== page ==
This is a preview of subscription content, log in to check access.


  1. [1]

    APO (2000): Green Productivity in Asia: APO’s Demonstration Projects 1995-1999. Asian Productivity Organization

  2. [2]

    ISO (1997): ISO 14040: Environmental Management - Life Cycle Assessment - Principles and Framework. International Organization for Standardization

  3. [3]

    Besnainou J, Coulon R (1996): Life-Cycle Assessment: A System Analysis. In: Curran MA (ed), Environmental Life-Cycle Assessment. New York: McGraw-Hill

  4. [4]

    SETAC (1993): Guidelines for Life-Cycle Assessment: A Code of Practice. Brussels: Society of Environmental Toxicology and Chemistry

  5. [5]

    Huang YL, Edgar TF (1995): Knowledge-Based Design Approach for the Simultaneous Minimization of Waste Generation and Energy Consumption in a Petroleum Refinery. In: Rossiter, A., (ed), Waste Minimization through Process Design. New York: McGraw-Hill

  6. [6]

    Spengler T, Geldermann J, Hahre S, Sieverdingbeck A, Rentz O (1998): Development of a Multiple Criteria Based Decision Support System for Environmental Assessment of Recycling Measures in the Iron & Steel Making Industry. J Cleaner Prod 6: 37–52

  7. [7]

    Saaty TL (1982): Decision Making for Leaders: The Analytic Hierarchy Process for Decisions in a Complex World. California: Lifetime Learning Publications

  8. [8]

    Seppala J, Basson L, Norris GA (2001): Decision Analysis Frameworks for Life Cycle Impact Assessment. J Ind Ecol 5 (4) 45–68

  9. [9]

    Bohm E, Walz R (1996): Life-Cycle Analysis: A Methodology to Analyse EcologicalConsequences Within A Technology Assessment Study? International Journal of Technology Management, Special Issue on Technology Management 2 (5/6) 554–565

  10. [10]

    Madu CN, Kuei C, Madu IE (2002): A Hierarchic Metric Approach for Integration of Green Issues in Manufacturing: A Paper Recycling Application. J Ind Ecol 64, 261–272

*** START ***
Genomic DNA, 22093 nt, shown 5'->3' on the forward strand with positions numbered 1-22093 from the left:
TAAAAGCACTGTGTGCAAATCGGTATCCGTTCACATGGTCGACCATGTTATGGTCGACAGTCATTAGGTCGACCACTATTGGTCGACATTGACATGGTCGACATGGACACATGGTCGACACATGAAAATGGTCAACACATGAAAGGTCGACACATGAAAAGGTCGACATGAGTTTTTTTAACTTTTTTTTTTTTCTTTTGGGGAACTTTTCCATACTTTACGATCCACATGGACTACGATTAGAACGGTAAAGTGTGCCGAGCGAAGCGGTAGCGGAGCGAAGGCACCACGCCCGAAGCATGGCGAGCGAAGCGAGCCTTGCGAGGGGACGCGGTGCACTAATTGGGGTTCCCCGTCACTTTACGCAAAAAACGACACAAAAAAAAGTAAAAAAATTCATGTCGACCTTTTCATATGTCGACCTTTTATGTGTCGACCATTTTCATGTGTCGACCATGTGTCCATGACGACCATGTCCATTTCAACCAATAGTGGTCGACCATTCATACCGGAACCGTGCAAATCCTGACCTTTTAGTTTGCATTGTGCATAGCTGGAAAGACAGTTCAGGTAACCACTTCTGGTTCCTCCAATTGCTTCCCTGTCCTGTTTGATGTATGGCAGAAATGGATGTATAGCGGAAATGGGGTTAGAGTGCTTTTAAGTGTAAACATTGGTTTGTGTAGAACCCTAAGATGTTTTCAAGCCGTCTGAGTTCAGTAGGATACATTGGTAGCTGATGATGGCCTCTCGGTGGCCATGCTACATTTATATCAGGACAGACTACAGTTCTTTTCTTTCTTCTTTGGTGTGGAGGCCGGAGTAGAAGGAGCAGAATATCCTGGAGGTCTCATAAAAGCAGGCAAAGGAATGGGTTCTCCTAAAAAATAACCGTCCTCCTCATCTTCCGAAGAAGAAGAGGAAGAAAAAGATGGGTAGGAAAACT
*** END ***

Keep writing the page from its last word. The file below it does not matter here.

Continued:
11. [11]

    Pineda-Henson R, Culaba AB, Mendoza GA (2002): Evaluating Environmental Performance of Pulp and Paper Manufacturing Using the Analytic Hierarchy Process and Life-Cycle Assessment. J Ind Ecol 6(1) 15–28

  12. [12]

    Leffland K, Kaersgaard H, Anderson I (1998): Comparing Environmental Impact Data on Cleaner Technologies: Technical Report No. 1. Copenhagen: European Environment Agency

  13. [13]

    ISO (1999): ISO 14031: Environmental Management - Environmental Performance Evaluation - Guidelines. Geneva: International Organisation for Standardisation

  14. [14]

    Jasch C (2000): Environmental Performance Evaluation and Indicators. J Cleaner Prod 8: 79–88

  15. [15]

    Kuhre WL (1998): ISO 14031: Practical Tools and Techniques for Conducting an Environmental Performance Evaluation. Prentice Hall, New Jersey

Download references

Author information

Correspondence to Ruby Pineda-Henson or Alvin B. Culaba.

Rights and permissions

Reprints and Permissions

About this article

Cite this article

Pineda-Henson, R., Culaba, A.B. A diagnostic model for green productivity assessment of manufacturing processes. Int J LCA 9, 379–386 (2004).

Download citation


  • Analytic hierarchy process
  • diagnostic prototype
  • expert system
  • green productivity
  • life cycle assessment
  • performance indicators
  • semiconductor assembly/packaging